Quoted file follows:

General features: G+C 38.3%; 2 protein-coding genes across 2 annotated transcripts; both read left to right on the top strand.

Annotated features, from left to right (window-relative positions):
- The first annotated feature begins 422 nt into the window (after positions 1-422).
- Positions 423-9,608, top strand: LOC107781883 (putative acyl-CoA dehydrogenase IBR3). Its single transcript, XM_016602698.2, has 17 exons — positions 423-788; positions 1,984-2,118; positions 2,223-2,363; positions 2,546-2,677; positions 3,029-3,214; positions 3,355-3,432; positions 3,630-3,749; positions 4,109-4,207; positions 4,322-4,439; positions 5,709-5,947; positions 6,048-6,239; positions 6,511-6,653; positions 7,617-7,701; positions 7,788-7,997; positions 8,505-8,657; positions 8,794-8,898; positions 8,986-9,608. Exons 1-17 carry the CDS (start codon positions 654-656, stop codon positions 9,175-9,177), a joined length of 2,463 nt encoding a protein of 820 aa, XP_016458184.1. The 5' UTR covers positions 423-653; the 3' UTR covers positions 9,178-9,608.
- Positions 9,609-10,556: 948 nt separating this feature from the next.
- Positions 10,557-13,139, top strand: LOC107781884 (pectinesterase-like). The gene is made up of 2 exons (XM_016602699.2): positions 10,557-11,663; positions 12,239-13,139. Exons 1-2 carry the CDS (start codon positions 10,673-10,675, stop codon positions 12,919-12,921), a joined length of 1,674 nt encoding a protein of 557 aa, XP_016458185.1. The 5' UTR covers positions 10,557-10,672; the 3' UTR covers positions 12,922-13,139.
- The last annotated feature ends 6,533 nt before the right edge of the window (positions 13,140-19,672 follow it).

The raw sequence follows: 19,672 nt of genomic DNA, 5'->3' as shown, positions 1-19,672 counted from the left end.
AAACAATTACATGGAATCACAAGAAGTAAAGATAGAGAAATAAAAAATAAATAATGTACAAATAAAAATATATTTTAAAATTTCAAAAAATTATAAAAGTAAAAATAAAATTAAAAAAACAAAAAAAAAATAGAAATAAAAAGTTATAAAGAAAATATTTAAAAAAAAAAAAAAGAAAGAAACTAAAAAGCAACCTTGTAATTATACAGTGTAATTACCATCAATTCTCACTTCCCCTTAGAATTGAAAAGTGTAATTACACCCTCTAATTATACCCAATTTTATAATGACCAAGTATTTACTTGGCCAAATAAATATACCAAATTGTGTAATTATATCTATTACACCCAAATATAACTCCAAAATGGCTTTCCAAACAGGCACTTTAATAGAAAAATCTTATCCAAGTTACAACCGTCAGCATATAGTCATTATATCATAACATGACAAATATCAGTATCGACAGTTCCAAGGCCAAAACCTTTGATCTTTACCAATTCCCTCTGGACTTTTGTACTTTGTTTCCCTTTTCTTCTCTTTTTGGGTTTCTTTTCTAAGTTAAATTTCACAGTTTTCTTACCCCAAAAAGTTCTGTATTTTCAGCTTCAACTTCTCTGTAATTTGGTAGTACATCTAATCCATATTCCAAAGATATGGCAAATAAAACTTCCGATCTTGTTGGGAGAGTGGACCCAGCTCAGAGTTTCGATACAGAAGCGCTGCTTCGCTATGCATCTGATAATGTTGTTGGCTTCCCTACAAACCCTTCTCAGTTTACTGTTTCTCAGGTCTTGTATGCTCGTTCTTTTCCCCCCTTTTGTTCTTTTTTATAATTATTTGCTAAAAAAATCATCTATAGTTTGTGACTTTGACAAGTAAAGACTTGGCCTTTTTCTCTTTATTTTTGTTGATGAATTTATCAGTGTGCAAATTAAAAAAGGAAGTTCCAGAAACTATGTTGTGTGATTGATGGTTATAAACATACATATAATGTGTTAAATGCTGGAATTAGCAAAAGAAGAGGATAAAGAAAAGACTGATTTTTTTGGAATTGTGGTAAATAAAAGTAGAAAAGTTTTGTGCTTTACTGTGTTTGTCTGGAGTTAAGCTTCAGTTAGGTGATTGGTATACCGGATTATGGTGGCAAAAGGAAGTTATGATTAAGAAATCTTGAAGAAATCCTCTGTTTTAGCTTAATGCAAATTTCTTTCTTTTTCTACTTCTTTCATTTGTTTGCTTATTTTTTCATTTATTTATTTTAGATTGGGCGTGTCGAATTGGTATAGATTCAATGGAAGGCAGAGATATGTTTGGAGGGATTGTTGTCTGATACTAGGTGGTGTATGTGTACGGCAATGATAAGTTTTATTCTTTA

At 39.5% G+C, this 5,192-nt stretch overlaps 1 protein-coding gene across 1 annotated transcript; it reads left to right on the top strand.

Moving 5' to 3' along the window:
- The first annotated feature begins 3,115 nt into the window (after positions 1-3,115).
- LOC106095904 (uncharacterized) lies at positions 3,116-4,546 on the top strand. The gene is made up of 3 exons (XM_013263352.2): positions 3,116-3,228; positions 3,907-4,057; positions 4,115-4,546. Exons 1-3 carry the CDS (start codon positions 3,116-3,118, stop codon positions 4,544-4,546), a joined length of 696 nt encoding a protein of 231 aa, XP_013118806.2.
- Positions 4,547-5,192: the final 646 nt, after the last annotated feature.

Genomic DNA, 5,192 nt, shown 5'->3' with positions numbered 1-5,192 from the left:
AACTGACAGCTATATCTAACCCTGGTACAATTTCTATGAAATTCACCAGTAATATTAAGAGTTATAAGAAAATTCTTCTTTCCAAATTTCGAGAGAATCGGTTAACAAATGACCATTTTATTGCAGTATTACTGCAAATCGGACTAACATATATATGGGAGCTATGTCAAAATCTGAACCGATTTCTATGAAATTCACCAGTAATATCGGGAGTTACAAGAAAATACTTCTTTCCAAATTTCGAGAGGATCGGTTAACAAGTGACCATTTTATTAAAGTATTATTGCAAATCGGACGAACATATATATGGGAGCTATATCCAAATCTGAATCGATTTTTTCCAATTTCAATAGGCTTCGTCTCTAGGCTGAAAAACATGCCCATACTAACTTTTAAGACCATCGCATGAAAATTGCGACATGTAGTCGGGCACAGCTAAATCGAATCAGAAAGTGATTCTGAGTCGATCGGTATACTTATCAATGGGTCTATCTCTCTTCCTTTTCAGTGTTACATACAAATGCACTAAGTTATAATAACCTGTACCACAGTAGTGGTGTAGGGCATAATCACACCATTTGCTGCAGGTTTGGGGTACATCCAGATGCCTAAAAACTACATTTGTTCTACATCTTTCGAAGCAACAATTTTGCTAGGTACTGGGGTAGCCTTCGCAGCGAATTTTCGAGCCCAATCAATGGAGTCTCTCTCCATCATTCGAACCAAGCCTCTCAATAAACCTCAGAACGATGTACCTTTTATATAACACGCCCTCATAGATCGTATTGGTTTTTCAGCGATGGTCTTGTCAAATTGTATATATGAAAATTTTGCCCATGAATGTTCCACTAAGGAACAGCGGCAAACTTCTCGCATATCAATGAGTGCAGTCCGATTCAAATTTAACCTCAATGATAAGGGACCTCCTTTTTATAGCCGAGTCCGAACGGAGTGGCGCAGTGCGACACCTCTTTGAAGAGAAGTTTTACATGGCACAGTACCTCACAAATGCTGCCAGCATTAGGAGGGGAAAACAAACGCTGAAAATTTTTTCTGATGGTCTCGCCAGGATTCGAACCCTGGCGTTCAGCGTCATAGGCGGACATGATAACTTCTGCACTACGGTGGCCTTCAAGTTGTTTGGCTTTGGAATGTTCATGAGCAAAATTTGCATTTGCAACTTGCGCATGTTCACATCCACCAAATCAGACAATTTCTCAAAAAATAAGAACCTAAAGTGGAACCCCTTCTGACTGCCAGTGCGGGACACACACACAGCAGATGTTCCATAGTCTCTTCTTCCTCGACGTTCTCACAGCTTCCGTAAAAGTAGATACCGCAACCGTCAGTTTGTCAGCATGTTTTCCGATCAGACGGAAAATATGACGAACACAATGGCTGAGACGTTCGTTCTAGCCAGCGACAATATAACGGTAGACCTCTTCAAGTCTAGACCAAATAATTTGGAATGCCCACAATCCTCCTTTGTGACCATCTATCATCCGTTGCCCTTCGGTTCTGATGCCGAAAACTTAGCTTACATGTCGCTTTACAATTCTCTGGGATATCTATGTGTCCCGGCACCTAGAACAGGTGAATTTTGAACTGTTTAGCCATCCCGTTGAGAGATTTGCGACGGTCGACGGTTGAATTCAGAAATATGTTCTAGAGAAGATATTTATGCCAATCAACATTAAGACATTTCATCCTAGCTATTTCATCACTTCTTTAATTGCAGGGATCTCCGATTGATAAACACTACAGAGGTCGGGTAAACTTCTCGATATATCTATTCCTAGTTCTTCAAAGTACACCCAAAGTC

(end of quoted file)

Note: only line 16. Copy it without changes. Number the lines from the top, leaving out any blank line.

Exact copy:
AACTGACAGCTATATCTAACCCTGGTACAATTTCTATGAAATTCACCAGTAATATTAAGAGTTATAAGAAAATTCTTCTTTCCAAATTTCGAGAGAATCGGTTAACAAATGACCATTTTATTGCAGTATTACTGCAAATCGGACTAACATATATATGGGAGCTATGTCAAAATCTGAACCGATTTCTATGAAATTCACCAGTAATATCGGGAGTTACAAGAAAATACTTCTTTCCAAATTTCGAGAGGATCGGTTAACAAGTGACCATTTTATTAAAGTATTATTGCAAATCGGACGAACATATATATGGGAGCTATATCCAAATCTGAATCGATTTTTTCCAATTTCAATAGGCTTCGTCTCTAGGCTGAAAAACATGCCCATACTAACTTTTAAGACCATCGCATGAAAATTGCGACATGTAGTCGGGCACAGCTAAATCGAATCAGAAAGTGATTCTGAGTCGATCGGTATACTTATCAATGGGTCTATCTCTCTTCCTTTTCAGTGTTACATACAAATGCACTAAGTTATAATAACCTGTACCACAGTAGTGGTGTAGGGCATAATCACACCATTTGCTGCAGGTTTGGGGTACATCCAGATGCCTAAAAACTACATTTGTTCTACATCTTTCGAAGCAACAATTTTGCTAGGTACTGGGGTAGCCTTCGCAGCGAATTTTCGAGCCCAATCAATGGAGTCTCTCTCCATCATTCGAACCAAGCCTCTCAATAAACCTCAGAACGATGTACCTTTTATATAACACGCCCTCATAGATCGTATTGGTTTTTCAGCGATGGTCTTGTCAAATTGTATATATGAAAATTTTGCCCATGAATGTTCCACTAAGGAACAGCGGCAAACTTCTCGCATATCAATGAGTGCAGTCCGATTCAAATTTAACCTCAATGATAAGGGACCTCCTTTTTATAGCCGAGTCCGAACGGAGTGGCGCAGTGCGACACCTCTTTGAAGAGAAGTTTTACATGGCACAGTACCTCACAAATGCTGCCAGCATTAGGAGGGGAAAACAAACGCTGAAAATTTTTTCTGATGGTCTCGCCAGGATTCGAACCCTGGCGTTCAGCGTCATAGGCGGACATGATAACTTCTGCACTACGGTGGCCTTCAAGTTGTTTGGCTTTGGAATGTTCATGAGCAAAATTTGCATTTGCAACTTGCGCATGTTCACATCCACCAAATCAGACAATTTCTCAAAAAATAAGAACCTAAAGTGGAACCCCTTCTGACTGCCAGTGCGGGACACACACACAGCAGATGTTCCATAGTCTCTTCTTCCTCGACGTTCTCACAGCTTCCGTAAAAGTAGATACCGCAACCGTCAGTTTGTCAGCATGTTTTCCGATCAGACGGAAAATATGACGAACACAATGGCTGAGACGTTCGTTCTAGCCAGCGACAATATAACGGTAGACCTCTTCAAGTCTAGACCAAATAATTTGGAATGCCCACAATCCTCCTTTGTGACCATCTATCATCCGTTGCCCTTCGGTTCTGATGCCGAAAACTTAGCTTACATGTCGCTTTACAATTCTCTGGGATATCTATGTGTCCCGGCACCTAGAACAGGTGAATTTTGAACTGTTTAGCCATCCCGTTGAGAGATTTGCGACGGTCGACGGTTGAATTCAGAAATATGTTCTAGAGAAGATATTTATGCCAATCAACATTAAGACATTTCATCCTAGCTATTTCATCACTTCTTTAATTGCAGGGATCTCCGATTGATAAACACTACAGAGGTCGGGTAAACTTCTCGATATATCTATTCCTAGTTCTTCAAAGTACACCCAAAGTC